THE Government has made a key policy change regarding land set aside for hotels at a time of heightened concern over the supply of rooms during the tourism boom.
It has discontinued the hotel safeguarding policy, so developers with land designated for hotels may find it harder to convert the site for other uses, such as apartments.
Applications will now be considered based on the need to ensure sufficient hotel facilities and must be in line with the Master Plan, a broad blueprint outlining Singapore’s development. The plan is up for review this year.
The new guidelines represent a key shift from the existing policy. Hotel safeguarding allowed the Government to stop hotel sites from being converted for other uses but was restricted to core areas like the Orchard Road corridor.
But now hotel sites across the country will be under the spotlight. And all conversion applications will be assessed the same way, said the Singapore Tourism Board and the Urban Redevelopment Authority (URA) yesterday.
Hotel conversion applications will generally not be allowed if the area is zoned for hotel use or needs of a certain level of rooms.
‘Instead of just safeguarding the hotels in core areas, they are now effectively safeguarding all hotels – on land with hotel zoning – across Singapore,’ said Knight Frank director of research and consultancy Nicholas Mak.
‘It gives the Government more flexibility to regulate hotel supply in the future.’
The change reflects how the Singapore market has altered, particularly for hotels. The hotel safeguarding policy was introduced in 1997 to check the trend of hotels being converted to condominiums. The Seaview and ANA hotels were turned into residential sites in recent years.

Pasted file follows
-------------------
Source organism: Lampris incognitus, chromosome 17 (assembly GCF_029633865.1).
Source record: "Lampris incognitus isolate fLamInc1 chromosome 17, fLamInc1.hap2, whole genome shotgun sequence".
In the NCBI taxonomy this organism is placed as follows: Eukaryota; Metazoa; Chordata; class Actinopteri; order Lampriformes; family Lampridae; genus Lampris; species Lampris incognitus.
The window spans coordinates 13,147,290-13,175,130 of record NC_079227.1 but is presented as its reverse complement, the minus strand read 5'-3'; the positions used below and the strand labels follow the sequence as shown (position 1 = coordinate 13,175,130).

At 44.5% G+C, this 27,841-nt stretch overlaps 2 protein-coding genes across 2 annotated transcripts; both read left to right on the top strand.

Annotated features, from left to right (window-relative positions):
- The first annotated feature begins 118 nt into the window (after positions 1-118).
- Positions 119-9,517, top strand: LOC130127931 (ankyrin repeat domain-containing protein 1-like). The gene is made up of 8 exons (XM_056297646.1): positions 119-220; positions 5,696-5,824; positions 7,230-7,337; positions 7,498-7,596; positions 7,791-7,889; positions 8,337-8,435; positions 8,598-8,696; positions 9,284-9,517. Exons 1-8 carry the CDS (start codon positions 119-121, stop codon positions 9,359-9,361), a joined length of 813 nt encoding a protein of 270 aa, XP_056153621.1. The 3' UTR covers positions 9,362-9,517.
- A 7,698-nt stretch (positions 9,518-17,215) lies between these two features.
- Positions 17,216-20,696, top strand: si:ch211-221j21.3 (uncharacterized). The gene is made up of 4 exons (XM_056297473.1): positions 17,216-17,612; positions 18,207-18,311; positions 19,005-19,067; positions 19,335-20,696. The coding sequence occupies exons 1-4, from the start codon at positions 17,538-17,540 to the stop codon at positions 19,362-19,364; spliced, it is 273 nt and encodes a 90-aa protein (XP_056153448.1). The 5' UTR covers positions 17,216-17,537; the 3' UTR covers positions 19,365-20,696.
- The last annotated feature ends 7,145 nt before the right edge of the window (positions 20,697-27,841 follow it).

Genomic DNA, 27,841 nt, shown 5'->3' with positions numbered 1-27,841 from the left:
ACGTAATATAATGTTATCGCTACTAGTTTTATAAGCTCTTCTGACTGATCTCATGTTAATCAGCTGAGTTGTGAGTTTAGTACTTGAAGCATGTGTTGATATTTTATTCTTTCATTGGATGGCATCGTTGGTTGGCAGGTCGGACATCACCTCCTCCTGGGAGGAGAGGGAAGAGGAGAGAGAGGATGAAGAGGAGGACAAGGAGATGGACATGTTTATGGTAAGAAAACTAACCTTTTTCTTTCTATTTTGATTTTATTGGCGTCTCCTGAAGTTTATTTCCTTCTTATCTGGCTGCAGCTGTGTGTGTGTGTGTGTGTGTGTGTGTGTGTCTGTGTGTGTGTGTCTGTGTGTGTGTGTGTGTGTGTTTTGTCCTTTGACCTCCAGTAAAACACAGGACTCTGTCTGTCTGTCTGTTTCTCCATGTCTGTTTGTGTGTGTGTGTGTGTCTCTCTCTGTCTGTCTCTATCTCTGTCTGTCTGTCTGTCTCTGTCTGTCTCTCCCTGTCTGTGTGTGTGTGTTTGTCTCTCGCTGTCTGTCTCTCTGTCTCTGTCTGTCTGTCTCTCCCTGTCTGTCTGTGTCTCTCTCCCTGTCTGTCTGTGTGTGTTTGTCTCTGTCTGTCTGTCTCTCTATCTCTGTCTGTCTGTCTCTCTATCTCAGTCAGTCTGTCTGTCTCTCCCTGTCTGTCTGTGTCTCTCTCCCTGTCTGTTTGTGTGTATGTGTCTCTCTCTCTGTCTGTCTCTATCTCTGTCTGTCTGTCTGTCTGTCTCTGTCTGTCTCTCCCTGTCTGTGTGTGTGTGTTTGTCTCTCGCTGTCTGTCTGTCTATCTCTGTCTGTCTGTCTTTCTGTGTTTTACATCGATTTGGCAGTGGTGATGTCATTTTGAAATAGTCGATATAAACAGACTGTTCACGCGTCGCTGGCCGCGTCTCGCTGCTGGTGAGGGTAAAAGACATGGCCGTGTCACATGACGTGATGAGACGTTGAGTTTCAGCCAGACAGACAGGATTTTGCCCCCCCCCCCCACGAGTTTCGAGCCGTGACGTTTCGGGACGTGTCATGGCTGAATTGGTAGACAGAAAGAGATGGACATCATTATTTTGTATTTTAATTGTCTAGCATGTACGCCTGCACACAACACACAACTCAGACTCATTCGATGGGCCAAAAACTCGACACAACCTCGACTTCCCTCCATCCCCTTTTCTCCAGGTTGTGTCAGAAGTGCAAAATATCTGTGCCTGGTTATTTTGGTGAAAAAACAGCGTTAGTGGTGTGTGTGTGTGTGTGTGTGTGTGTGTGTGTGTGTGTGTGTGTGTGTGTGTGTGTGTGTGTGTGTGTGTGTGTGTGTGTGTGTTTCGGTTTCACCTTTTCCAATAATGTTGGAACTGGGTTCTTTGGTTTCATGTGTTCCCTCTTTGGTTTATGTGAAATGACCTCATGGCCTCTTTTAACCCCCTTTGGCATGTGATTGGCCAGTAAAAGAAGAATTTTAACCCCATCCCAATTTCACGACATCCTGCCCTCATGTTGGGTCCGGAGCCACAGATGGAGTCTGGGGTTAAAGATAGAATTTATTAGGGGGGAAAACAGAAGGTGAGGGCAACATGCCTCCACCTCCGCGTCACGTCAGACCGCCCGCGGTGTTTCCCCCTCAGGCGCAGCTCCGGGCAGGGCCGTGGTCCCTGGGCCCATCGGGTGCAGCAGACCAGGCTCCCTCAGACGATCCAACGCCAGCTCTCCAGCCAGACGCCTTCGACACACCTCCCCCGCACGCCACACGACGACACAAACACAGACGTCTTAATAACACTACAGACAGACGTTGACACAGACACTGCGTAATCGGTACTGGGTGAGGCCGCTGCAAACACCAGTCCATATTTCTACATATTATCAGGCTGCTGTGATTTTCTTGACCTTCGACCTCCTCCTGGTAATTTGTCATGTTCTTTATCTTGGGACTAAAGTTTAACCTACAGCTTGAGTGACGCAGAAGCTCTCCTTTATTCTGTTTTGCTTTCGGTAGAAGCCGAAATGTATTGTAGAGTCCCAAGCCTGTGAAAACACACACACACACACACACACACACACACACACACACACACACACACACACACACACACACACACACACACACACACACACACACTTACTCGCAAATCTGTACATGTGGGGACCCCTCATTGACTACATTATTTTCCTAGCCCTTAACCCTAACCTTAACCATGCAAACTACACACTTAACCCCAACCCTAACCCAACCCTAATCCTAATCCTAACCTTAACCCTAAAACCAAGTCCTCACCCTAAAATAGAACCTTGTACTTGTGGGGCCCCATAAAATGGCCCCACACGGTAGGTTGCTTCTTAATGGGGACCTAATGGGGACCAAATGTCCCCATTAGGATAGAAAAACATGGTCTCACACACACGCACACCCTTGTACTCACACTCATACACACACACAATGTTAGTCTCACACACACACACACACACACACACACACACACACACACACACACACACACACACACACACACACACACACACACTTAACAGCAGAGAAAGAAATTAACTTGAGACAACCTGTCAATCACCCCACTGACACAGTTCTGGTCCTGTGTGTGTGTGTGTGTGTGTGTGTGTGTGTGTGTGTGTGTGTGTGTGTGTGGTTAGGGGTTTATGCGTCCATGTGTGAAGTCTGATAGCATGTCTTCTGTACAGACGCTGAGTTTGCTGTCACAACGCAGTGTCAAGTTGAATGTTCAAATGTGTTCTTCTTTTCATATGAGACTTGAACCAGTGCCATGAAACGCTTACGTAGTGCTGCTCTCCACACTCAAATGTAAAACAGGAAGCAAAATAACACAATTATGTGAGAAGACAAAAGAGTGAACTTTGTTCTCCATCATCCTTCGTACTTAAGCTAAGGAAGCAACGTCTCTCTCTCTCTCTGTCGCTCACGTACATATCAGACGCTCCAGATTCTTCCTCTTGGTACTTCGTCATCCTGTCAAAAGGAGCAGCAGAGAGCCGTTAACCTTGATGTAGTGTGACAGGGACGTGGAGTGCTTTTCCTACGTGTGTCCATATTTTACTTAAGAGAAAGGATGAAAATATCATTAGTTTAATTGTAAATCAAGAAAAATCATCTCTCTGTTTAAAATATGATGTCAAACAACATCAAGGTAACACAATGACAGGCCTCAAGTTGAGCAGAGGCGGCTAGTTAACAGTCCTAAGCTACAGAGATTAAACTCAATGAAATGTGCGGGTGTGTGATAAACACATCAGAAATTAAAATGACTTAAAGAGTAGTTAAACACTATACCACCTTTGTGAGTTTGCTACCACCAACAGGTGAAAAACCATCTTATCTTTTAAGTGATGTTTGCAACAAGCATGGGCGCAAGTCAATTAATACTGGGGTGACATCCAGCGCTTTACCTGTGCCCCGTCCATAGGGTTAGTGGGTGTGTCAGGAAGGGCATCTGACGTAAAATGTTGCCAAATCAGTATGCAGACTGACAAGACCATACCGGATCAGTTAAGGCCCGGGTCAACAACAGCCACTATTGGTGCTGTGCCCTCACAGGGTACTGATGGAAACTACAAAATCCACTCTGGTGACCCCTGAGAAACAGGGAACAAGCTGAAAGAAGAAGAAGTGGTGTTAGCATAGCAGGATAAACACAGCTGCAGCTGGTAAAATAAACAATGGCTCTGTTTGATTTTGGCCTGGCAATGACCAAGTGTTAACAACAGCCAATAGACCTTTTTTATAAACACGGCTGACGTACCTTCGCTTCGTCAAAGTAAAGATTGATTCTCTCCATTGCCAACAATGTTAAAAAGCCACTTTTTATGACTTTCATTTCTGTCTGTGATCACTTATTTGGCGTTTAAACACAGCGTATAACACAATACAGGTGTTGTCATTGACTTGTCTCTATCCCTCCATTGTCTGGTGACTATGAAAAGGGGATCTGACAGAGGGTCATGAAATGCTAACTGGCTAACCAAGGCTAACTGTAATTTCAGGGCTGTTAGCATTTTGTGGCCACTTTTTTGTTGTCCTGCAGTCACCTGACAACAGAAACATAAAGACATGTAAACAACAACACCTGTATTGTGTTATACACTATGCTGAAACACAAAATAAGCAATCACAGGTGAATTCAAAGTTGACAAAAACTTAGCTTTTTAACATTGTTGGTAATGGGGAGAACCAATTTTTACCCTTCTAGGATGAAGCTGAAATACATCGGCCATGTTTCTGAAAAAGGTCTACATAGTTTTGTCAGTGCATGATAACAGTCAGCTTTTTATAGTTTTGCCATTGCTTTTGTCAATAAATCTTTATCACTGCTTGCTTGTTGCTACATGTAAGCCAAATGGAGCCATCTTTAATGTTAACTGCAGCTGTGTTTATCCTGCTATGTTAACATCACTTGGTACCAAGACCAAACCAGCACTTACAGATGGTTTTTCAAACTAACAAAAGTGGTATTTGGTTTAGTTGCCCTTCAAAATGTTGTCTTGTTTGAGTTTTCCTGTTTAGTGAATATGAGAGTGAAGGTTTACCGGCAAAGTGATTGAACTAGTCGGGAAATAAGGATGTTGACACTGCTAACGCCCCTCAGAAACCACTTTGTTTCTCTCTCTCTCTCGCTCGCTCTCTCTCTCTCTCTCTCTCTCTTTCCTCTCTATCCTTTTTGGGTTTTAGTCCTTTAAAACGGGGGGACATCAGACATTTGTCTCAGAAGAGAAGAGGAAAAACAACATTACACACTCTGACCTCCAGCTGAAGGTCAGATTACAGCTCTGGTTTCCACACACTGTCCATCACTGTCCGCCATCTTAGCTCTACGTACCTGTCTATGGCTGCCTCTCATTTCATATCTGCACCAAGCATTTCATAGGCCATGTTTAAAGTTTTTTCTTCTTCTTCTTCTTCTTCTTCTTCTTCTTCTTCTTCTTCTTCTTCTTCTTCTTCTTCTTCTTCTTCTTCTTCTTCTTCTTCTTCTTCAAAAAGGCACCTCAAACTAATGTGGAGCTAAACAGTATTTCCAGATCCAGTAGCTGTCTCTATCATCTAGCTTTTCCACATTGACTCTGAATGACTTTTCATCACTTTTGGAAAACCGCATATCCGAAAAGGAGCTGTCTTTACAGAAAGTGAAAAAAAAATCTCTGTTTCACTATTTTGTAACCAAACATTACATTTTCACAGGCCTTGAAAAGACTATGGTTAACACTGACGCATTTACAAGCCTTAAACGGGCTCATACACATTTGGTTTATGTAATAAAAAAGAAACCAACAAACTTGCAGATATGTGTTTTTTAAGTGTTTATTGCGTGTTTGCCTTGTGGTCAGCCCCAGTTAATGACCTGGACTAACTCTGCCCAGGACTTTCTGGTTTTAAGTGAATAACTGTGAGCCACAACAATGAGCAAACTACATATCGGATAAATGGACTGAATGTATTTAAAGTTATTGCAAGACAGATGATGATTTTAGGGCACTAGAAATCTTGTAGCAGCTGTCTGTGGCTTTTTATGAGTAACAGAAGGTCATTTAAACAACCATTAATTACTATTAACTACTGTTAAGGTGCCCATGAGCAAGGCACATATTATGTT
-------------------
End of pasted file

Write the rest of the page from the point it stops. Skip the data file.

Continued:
Having sufficient hotel rooms is critical given the aim to attract 17 million visitors to Singapore and $30 billion in tourism receipts by 2015. The 10-millionth visitor landed on Dec 22 last year and in November the average hotel room rate in Singapore reached a record $226.
Demand for hotels within key tourist districts such as Orchard Road and Singapore River is high, but these areas are already largely built up.
The URA said: ‘Hence, the loss of hotels within the key tourist districts is irreversible and even the conversion of just a few of the existing hotels within the key tourist districts would significantly impact the critical mass of hotel rooms within these areas.’
Last year, a few hotels opened, bringing the total number to 227. Typically, it takes about three years to build one. If an existing hotel is converted to other uses, it will take that long for a new one to replace it.
‘Such lead time can affect the available room supply to meet the growing demand as well as the landscape and the attractiveness of the district as a whole,’ said the URA.
Source: The Straits Times 15 Jan 08